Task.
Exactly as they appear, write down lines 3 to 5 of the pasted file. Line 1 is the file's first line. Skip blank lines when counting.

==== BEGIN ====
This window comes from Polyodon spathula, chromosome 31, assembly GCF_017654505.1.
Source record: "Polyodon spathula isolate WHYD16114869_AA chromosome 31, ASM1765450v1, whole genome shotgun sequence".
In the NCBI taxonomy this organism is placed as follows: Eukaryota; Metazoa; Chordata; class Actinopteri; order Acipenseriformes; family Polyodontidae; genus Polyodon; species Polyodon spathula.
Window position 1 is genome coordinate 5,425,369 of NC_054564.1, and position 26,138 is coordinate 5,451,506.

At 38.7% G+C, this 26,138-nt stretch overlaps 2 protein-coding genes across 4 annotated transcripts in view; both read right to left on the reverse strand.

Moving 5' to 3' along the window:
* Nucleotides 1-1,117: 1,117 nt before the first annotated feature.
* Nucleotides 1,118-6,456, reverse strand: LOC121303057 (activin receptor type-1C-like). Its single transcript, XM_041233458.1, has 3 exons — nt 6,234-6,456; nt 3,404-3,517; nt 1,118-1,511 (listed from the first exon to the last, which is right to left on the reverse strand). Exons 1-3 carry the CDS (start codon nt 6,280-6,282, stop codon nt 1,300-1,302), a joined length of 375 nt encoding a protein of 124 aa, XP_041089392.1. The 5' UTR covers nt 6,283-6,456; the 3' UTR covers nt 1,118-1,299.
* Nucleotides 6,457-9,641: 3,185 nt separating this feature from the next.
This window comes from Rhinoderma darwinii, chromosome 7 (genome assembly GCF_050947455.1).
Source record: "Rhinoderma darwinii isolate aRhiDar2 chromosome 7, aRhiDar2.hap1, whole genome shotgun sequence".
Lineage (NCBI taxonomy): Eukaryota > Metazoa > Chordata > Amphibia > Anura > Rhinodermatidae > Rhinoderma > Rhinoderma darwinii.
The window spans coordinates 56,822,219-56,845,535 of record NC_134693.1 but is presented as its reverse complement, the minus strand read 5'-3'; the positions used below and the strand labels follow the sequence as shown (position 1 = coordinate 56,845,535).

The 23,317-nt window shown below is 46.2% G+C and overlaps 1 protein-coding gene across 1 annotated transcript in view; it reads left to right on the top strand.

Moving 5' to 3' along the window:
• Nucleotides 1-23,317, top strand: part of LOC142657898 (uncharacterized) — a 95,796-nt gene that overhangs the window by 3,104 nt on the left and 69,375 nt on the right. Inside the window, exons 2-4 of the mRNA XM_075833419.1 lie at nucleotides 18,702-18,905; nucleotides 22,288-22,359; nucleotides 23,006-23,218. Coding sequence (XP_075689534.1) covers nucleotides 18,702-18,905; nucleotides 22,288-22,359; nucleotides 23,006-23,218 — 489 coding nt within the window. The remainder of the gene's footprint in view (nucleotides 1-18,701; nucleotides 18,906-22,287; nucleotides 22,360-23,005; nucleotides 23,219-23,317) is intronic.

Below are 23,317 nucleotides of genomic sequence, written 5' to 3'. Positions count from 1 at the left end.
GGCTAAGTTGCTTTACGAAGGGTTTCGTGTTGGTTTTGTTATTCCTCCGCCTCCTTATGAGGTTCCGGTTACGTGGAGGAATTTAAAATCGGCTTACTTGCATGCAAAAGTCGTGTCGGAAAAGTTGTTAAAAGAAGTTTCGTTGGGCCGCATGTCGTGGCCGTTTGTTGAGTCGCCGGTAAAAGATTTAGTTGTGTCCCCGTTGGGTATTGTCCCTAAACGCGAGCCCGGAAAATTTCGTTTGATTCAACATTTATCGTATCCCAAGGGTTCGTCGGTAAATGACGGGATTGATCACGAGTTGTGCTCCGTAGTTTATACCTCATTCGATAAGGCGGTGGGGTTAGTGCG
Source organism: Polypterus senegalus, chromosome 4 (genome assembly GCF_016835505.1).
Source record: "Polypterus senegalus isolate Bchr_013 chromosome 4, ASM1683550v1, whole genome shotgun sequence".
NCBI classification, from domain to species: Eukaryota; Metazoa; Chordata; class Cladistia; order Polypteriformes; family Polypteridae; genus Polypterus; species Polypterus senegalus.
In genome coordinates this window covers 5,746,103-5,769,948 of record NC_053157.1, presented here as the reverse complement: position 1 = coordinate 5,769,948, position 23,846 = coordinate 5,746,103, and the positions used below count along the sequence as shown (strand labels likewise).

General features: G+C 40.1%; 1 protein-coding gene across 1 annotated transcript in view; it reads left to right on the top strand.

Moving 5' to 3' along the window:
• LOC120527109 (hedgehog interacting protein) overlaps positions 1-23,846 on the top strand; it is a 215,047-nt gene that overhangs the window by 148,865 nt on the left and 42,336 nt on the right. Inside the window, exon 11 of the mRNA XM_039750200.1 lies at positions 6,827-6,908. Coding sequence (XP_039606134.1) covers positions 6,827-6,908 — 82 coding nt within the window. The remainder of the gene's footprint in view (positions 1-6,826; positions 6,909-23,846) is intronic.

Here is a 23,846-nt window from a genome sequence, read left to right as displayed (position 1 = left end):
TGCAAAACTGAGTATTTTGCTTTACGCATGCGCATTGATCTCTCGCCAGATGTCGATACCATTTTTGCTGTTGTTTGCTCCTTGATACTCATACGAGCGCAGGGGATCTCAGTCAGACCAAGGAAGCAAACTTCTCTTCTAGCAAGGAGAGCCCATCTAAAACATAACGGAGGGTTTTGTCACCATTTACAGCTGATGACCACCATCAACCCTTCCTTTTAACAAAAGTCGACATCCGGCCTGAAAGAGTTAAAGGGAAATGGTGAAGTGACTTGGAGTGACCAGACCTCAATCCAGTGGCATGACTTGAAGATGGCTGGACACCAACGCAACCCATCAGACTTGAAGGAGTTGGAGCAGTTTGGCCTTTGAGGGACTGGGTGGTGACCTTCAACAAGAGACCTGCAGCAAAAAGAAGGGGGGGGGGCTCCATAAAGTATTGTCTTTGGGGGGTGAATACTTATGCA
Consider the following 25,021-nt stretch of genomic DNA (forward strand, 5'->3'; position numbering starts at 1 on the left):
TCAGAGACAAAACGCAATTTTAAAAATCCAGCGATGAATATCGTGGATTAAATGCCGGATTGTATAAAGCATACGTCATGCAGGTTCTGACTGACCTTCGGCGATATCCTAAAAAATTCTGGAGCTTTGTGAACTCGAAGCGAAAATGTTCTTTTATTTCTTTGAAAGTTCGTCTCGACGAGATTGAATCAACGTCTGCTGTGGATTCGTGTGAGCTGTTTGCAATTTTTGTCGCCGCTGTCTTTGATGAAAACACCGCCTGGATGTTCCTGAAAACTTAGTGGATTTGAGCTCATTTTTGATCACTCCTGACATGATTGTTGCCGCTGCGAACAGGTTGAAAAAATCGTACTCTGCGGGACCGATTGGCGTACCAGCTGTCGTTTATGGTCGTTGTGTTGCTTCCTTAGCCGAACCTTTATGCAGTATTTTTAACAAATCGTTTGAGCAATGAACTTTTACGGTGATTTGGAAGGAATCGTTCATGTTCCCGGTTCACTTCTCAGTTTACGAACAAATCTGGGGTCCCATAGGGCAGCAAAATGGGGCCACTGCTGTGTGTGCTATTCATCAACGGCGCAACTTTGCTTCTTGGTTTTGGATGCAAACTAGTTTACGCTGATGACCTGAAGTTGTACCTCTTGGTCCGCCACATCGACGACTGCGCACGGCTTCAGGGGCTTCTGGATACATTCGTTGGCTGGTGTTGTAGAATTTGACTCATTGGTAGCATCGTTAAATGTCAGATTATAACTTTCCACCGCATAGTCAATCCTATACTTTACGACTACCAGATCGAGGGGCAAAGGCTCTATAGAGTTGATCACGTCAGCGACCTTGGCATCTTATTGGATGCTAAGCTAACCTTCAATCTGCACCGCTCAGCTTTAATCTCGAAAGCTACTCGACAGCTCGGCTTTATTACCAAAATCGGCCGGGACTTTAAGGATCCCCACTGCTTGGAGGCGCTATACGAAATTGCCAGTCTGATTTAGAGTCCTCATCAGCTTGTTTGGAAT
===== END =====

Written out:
In the NCBI taxonomy this organism is placed as follows: Eukaryota; Metazoa; Chordata; class Actinopteri; order Acipenseriformes; family Polyodontidae; genus Polyodon; species Polyodon spathula.
Window position 1 is genome coordinate 5,425,369 of NC_054564.1, and position 26,138 is coordinate 5,451,506.

At 38.7% G+C, this 26,138-nt stretch overlaps 2 protein-coding genes across 4 annotated transcripts in view; both read right to left on the reverse strand.